By Alexander Apostolides on February 11, 2010

Don’t send messages to radio stations!

I am a big fan of “Super Sport Fm”. I like their programmes, especially when you can call and have debates with other fans. That’s why i was upset on the 24th of September 2009. At around 10:30 Mr Kostakis Kostantinou, of the show “Kostakis kai paseis Kuprou”, became very upset from a text message sent to by a mobile phone. The message was sent to the station and not to Mr. Konstatninou’s phone. However, Mr. Kostantinou told the whole mobile number on air and told his listeners “to show the guy who texted what kind of a rotten man he is”.

I was appalled because I quickly realised that if this is legal then the whole system the radio station was based was threatened: an employee released private data sent to in confidence to the station to the public domain. I always thought that your mobile number is kept in confidence and then discarded. I did not like the fact that the person swore at Mr. Kostantinou, but I felt the station had other ways to deal with this, such as blocking the number from sending messages or by Mr. Konstatinou telling him to buzz of by just telling the last 3 digits of his number.

I contacted the radio station and the promised to look up the issue. On the 29th of September the same thing happened again with the same radio presenter. Thus I made a formal complaint to the Cyprus telecommunication authority. I contacted the station again and I was assured that the station realised the error of Mr. Konstantinou and he was told on no uncertain terms never to release information provided to the station in confidence. Thus the station’s response was awesome: they soon realised how this incident could hurt their credibility. The incident never happened again and I soon forgot about it.

Today I received a letter from the telecommunication authority: it argued that there was not violation of the regulatory law and regulations of broadcasting of 1998 and 2000; I am guessing this was because the data protection act was signed in Cyprus much later at around 2006. Thus the authority did not believe the Mr. Konstantinou’s actions fell under their remit.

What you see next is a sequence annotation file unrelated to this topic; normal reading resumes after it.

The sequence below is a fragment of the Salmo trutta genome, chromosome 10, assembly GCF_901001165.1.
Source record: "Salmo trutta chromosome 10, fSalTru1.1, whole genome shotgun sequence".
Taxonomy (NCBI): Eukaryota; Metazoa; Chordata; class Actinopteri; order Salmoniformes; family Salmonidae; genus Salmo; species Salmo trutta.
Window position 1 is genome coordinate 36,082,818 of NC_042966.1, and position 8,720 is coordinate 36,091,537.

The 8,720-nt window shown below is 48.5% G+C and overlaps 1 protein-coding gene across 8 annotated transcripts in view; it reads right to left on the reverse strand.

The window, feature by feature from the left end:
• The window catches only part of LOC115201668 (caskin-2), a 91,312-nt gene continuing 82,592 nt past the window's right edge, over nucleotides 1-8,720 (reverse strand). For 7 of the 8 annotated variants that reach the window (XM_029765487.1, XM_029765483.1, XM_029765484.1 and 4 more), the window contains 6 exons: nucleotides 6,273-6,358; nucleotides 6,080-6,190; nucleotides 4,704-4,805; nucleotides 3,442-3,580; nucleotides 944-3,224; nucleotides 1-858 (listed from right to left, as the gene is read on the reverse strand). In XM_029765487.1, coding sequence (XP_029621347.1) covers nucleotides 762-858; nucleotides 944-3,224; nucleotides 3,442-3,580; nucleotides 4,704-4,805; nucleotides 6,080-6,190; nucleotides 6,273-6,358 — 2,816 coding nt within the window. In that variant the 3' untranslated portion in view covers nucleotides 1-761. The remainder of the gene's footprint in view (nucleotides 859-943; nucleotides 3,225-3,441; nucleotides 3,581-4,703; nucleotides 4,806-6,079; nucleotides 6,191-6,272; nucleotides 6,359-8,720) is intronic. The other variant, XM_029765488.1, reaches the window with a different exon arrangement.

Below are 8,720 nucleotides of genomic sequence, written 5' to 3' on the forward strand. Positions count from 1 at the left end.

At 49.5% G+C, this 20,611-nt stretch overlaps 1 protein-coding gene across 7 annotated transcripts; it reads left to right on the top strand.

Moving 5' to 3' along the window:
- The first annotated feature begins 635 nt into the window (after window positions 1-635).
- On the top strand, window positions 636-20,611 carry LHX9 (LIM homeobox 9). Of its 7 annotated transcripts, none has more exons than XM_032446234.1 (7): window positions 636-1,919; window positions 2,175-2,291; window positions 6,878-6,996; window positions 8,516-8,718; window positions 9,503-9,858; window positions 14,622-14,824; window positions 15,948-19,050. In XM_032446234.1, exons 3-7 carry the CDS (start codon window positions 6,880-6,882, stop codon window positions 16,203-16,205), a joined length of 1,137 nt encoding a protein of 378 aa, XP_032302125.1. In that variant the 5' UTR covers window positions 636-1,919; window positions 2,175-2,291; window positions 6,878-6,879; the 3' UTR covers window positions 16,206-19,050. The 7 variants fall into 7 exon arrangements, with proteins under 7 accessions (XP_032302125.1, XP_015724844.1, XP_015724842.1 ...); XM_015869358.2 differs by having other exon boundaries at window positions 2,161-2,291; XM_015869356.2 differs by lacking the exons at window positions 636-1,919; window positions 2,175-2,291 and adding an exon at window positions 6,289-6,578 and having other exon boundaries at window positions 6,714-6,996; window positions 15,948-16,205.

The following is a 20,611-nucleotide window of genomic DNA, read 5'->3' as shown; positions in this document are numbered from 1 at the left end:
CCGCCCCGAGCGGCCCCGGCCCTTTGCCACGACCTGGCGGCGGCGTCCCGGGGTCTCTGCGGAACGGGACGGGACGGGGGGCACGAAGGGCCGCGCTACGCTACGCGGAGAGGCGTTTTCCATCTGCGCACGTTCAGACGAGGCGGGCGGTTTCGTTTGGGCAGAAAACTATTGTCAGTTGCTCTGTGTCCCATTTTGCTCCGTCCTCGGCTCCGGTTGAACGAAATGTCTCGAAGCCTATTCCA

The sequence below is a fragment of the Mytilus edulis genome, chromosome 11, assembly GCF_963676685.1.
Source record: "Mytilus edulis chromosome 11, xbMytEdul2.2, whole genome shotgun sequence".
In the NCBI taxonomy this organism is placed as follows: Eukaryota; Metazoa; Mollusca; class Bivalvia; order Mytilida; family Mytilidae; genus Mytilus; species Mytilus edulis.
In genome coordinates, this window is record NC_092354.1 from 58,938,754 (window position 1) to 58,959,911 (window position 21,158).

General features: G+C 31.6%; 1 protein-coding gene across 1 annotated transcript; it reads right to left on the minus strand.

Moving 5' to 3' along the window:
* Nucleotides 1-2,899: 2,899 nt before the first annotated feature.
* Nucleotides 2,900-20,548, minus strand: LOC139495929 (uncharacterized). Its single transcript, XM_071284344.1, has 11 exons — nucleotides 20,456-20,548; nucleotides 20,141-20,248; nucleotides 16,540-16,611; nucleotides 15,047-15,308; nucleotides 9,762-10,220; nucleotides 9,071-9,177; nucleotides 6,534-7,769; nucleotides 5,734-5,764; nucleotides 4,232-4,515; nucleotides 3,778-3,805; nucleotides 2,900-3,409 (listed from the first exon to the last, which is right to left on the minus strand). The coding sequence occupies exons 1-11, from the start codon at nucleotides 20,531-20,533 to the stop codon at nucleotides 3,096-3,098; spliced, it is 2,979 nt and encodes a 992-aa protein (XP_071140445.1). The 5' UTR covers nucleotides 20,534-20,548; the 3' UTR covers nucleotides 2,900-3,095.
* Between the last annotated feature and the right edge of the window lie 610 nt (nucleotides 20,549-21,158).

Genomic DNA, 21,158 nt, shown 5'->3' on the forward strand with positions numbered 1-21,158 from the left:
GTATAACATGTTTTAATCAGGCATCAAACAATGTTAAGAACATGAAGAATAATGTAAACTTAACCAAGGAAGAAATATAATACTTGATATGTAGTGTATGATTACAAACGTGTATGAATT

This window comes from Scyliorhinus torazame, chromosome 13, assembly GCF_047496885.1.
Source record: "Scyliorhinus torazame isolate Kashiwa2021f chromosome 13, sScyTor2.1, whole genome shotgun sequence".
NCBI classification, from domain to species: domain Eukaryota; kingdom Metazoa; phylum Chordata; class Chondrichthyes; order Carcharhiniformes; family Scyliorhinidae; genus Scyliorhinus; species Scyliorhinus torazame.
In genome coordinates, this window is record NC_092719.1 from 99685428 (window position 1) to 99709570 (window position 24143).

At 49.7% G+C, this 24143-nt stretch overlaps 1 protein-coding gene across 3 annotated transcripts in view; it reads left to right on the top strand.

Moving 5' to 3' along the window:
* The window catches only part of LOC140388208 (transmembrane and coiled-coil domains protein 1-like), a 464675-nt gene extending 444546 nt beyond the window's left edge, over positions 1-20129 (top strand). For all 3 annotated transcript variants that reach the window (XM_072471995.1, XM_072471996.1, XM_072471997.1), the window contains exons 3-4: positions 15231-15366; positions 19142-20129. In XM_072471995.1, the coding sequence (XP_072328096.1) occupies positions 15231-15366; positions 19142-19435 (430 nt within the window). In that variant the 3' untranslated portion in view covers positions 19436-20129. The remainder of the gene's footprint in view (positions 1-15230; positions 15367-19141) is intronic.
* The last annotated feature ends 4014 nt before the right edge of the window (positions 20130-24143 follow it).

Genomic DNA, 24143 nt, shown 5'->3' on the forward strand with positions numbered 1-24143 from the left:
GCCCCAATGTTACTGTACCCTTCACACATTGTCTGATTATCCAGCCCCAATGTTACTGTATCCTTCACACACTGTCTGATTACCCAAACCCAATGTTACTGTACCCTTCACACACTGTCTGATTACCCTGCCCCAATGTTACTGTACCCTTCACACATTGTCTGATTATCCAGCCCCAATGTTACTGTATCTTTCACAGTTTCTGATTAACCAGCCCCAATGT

So I called the new independent service of data protection that was opened recently with so much fanfare. I was put through to Ms Noni Abraam. She was puzzled why i even bothered: since i was not the man whose number was publicly broadcasted: I explained the reason of my concern and asked her if she would report seeing someone steal a car even if it was not hers. I explained that it bothered since it meant that employees of any TV and Radio station could collect private data such as our numbers sent to their shows and sell them to advertising companies or political parties without my consent, and that at no time did any station tell us what it did with the numbers its collects. She answered that although she believes Mr. Kosntatinou acted improperly, she does not believe that radio and television is under their remit.

So there you have it: every time you call or txt on tv the radio station (especially if you add your full name for a competition) then the station has the right to sell off that number database to the highest bidder without consulting you simply because the two independent authorities do not have the teeth / correct attitude and prefer this matter to fall in the no-man’s lands between their remit. I feel that all these new bodies being created are toothless and thus useless and have managed to gain the civil service mentality of “why bother” very quickly.

This is the best description of Cyprus coming out of this example: expect nothing from governmental organisations; except less than nothing from semi-government organisations; and if you want anything done, go to the private sector.

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